Imprudent and illegal?
The Minneapolis Federal Reserve’s lobbying for the Page Amendment undermines the bank’s independence and might just break the law.
In the Fall of 2019, Neel Kashkari, the president of the Federal Reserve Bank of Minneapolis, published a commentary in the Star Tribune with retired Minnesota Supreme Court Justice Alan Page announcing their partnership to “develop a fundamentally different approach to closing Minnesota’s [education] achievement gaps.” Since then, potentially in violation of the federal law, Kashkari has brazenly used federal dollars to lead a grassroots lobbying campaign to persuade state lawmakers to amend the education clause of Minnesota’s state constitution.
Center of the American Experiment is working to stop the Federal Reserve Bank of Minneapolis from continuing this illegal lobbying campaign. In a letter to members of the Federal Reserve Board who supervise the bank and the bank’s board of directors, American Experiment explained how this misuse of federal funds potentially violates the Anti-Lobbying Act, which would subject bank officials involved to a minimum civil penalty of $10,000. The letter further explains how the misuse of funds violates the Constitution’s separation of powers between the states and the federal government and undermines the independence and credibility of the bank.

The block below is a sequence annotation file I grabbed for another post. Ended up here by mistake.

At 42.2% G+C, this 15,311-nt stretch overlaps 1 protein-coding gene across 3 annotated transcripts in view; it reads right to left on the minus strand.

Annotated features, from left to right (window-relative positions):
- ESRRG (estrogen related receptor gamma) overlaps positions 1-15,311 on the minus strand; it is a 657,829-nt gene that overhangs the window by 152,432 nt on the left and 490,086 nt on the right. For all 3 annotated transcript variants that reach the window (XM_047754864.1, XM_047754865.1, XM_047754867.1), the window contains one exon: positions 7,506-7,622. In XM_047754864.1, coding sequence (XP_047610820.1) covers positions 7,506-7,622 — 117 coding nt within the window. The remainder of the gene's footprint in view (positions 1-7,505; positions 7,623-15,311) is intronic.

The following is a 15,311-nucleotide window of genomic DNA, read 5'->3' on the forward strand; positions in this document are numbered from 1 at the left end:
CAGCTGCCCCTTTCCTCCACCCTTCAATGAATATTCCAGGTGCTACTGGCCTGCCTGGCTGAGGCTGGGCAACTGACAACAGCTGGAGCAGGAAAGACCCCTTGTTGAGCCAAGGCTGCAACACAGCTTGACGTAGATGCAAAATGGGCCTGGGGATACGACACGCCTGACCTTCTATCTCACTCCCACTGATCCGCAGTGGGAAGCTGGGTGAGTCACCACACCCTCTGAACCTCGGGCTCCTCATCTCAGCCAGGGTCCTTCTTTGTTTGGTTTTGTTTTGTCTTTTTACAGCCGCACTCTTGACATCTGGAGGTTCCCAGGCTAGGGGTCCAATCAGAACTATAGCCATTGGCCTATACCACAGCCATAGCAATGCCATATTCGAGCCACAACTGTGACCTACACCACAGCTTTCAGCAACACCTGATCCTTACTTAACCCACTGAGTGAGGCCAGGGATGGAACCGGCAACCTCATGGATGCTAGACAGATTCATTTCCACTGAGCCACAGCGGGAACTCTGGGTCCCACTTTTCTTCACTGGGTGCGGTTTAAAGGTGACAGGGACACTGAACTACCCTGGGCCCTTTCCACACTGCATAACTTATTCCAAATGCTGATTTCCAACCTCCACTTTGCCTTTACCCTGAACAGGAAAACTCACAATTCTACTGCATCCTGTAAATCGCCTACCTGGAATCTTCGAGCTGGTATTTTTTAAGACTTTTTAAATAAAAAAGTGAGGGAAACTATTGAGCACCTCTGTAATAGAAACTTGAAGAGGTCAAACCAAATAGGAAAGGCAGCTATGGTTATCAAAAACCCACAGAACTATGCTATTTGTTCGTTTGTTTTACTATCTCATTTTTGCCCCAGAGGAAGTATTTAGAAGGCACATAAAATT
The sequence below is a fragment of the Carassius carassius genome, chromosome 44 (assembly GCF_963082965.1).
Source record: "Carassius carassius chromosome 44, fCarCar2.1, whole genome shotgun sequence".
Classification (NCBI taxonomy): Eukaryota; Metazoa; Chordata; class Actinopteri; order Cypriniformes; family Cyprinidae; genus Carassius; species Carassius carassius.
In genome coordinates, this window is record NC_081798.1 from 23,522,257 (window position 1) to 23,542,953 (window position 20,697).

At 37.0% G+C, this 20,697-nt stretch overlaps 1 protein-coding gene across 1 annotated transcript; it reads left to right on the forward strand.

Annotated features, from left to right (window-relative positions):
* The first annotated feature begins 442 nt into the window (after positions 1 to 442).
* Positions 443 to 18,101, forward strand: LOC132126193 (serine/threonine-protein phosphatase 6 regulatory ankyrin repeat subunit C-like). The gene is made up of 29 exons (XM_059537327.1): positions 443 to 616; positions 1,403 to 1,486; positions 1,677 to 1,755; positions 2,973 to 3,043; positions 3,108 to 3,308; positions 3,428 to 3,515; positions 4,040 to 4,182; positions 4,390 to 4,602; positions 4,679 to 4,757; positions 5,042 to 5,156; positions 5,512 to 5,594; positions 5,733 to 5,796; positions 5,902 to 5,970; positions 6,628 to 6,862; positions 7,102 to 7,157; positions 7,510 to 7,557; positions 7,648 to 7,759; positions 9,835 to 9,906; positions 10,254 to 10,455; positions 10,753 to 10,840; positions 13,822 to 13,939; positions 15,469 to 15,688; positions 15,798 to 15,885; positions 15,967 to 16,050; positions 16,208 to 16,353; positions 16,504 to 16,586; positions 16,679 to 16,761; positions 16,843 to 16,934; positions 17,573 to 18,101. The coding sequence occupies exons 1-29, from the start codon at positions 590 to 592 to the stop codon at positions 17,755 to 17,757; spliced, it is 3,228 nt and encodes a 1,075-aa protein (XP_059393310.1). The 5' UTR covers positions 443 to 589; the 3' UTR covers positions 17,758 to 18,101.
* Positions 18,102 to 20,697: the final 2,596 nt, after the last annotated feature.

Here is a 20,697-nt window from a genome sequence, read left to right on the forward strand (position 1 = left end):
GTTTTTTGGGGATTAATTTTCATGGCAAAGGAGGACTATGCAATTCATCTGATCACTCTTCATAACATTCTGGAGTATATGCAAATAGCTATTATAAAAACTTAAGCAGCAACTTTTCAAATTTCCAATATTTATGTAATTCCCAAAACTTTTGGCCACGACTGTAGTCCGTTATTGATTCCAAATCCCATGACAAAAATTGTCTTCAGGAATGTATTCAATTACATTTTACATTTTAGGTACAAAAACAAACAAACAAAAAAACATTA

The Page-Kashkari Amendment Debate
The proposed amendment has stirred up a passionate debate among Minnesotans. An informational hearing in the Minnesota House Education Policy Committee in March 2021 attracted written testimony from over 100 people and organizations.
Proponents of the Page-Kashkari Amendment argue the current constitutional framework does not provide strong enough guarantees to close the state’s widening achievement gap for low-income and minority children. The bank’s website states that Minnesota’s Supreme Court interprets the constitutional “language to mean that students have a fundamental right to an adequate education system,” and then argues: “No parent aspires for their child to have an adequate education.”
The proposed amendment, it says, would create “a fundamental right to a quality public education … as measured against uniform achievement standards.”